Semen samples were collected and processed by an already validated protocol [28, 29]. The incubation under capacitating condition was carried out in TCM199 medium added with 13.9 mM glucose, 1.25 mM sodium pyruvate, 2.25 mM calcium lactate and 100 μg/ml kanamycin (300 mOsm/kg, pH 7.4) at a final concentration of 1 × 108 cells/ml for 4 h at 38.5°C in 5% CO2 humidified atmosphere (Heraeus, Hera Cell) for 4 h. Only the samples maintaining a mean viability, assessed as previously described (Barboni et al. 1995), of at least 80% at the end of the culture were considered for the following analysis. The sperm samples were processed as freshly ejaculated (T0), incubated under control conditions (CTR) or were constantly maintained in the presence of 20 μM of citochalasin D (CD).
In addition, in order to verify the effect of CD treatment on the rate of actin polymerizaton the sperm samples (T0, CTR and CD) were stained, as described by Bernabò et al. , with TRITC-conjugated phalloidin, a molecule exhibiting an high binding affinity for F-actin. For each treatment, at least 100 spermatozoa were observed by using the confocal microscope (Radiance 2000, BioRad, UK).
Detection of ZP-induced AR
The competence of in vitro incubated spermatozoa to undergo AR in response to solubilised zonae pellucidae (ZP) co-incubation was further evaluated as a functional endpoint of the capacitative state. To this aim aliquots of spermatozoa were incubated under different experimental conditions, and after the incubation period were exposed for 30 min to solubilised ZP (sZP) (10 ZP/μl), obtained as reported [29, 31]. The percentage of sZP-induced AR was detected by FITC-PSA and Hoechst staining [29, 31]. Since spermatozoa incubated for in vitro capacitation spontaneously and variably exocytate their acrosomal content in the absence of any specific stimulus, the acrosomal exocytosis before exposing spermatozoa to ZP was considered as "spontaneous AR". This spontaneous AR was subtracted from total AR, in order to obtain the incidence of the true sZP-induced AR, in keeping with Bernabò et al. .
The chlortetracycline stain (CTC) was used to evaluate the completion of calcium-dependent membrane remodelling, as previously described (Mattioli et al., 1996; Barboni, 1994). In detail, 10 μl for each sperm sample incubated under different conditions (CTR or CD) were stained, on a warm stage, with 10 μl CTC 750 μM/L (solubilized in TRIS-HCl 20 mM; NaCl 130 mM; L-cisteina 5 mM, pH 7.8); after 30 sec 10 μl glutaraldehyde 1% and10 μl mounting medium were added. For each sample were assessed at least 200 spermatozoa and the percentage of spermatozoa displaying fluorescence pattern C indicative of capacitation (CTC fluorescence over the post acrosomal area) was calculated.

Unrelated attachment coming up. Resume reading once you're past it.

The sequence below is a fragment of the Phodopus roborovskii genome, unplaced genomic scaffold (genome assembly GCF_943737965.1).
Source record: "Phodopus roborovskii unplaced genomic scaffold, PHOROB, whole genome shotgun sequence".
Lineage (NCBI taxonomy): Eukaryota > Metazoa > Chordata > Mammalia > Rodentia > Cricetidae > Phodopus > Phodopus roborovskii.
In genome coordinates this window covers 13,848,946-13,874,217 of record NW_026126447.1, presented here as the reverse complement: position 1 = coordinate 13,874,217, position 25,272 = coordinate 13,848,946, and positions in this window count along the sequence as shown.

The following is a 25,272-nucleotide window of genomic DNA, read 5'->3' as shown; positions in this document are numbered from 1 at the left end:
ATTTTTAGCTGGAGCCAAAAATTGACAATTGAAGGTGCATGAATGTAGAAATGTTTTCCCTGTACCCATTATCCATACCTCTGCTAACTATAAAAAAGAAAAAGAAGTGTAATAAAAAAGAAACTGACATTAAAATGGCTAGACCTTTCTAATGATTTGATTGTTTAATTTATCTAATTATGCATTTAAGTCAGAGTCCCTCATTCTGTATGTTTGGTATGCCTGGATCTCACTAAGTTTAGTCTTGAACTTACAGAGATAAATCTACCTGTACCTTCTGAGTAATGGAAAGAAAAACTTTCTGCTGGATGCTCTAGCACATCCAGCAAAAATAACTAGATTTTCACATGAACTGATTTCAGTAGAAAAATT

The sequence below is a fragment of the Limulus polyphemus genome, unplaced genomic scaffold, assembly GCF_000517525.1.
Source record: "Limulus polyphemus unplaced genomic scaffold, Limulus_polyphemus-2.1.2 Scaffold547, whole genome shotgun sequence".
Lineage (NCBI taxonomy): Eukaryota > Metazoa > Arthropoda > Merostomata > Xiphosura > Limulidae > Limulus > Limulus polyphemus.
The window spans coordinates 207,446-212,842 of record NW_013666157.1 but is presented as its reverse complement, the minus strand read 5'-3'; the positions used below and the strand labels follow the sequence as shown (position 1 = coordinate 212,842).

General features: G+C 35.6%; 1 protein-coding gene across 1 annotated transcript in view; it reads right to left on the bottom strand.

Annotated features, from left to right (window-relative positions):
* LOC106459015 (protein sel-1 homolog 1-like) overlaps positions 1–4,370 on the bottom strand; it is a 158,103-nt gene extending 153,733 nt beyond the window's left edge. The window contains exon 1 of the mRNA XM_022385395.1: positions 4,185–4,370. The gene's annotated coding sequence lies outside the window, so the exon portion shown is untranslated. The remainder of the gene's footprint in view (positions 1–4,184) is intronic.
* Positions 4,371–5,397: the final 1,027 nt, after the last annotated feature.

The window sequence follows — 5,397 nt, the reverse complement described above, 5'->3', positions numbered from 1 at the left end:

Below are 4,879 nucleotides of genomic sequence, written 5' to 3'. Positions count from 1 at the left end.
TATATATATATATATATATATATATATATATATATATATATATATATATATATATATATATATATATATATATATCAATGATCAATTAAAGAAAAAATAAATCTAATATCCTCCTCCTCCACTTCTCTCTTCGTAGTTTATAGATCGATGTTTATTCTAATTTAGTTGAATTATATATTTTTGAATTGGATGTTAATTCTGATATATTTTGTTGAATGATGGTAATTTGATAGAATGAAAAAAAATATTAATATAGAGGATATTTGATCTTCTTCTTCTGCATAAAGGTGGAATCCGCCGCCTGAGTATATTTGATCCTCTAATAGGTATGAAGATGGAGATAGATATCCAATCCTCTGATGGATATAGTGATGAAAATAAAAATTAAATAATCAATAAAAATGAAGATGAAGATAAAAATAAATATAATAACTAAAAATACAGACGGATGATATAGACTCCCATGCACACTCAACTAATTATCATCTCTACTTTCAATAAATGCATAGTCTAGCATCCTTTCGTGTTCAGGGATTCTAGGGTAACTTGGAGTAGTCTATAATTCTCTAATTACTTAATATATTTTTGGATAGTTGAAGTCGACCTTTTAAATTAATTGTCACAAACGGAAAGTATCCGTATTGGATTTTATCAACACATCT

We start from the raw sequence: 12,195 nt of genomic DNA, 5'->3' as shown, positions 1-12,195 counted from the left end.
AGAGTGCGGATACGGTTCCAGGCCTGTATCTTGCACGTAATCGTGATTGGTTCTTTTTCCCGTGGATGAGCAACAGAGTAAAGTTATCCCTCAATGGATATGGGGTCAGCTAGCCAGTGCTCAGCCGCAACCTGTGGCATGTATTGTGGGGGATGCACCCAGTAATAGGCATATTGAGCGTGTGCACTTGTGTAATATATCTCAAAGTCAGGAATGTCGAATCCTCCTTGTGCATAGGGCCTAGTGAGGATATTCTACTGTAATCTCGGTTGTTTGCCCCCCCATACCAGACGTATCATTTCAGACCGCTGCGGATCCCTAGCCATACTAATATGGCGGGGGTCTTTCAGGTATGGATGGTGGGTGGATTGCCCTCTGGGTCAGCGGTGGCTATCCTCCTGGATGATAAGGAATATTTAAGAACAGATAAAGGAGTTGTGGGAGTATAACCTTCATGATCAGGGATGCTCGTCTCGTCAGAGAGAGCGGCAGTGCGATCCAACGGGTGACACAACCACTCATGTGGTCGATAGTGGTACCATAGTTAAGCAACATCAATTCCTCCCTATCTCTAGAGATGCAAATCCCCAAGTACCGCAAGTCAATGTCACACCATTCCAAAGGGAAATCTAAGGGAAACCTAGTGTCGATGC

Biochemical evaluation of tyrosine phosphorilation pattern and PLCγ-1 relocalization
Samples of spermatozoa were centrifuged (500 × g for 3 min.), washed in 1 ml of Phosphate Buffer Saline (PBS) pH 7.5 and then resuspended in following lysis buffer (Buffer-A): 50 mM Tris-HCL pH 7.5, 150 mM NaCl, 2 mM EDTA pH 8, 1 mM Phenyl Methyl Mulphonyl Fluoride (PMSF), 1 mM Sodium Orthovanadate (Na3VO4), 10 mM Sodium Fluoride, 10 ug/ml Leupeptin, 10 ug/ml Antipain, 100 units/ml Aprotinin. After 20 strokes in a Dounce homogenizer, aliquots of total extracts were stored at -80°C until use and the remaining homogenated samples were gently extracted 30 min on ice, and then centrifugated at 35.000 × g for 35 min at 4°C in Ultracentrifuge (Beckman-OPTIMA™). The supernatant (cytosolic fractions) was precipitated with 8 volumes of Acetone while the pellet (membrane fraction) extracted in Buffer A containing 0,1% Triton X 100 as described above. After centrifugation at 5.000 rpm in Sorvall-SW41 rotor, the cytosolic and membrane protein pellets were resuspended in buffer containing 2% SDS with protease and phosphatase inhibitors. An aliquot of total lysates, cytosolic and membrane fractions were used to evaluate the amount of proteins .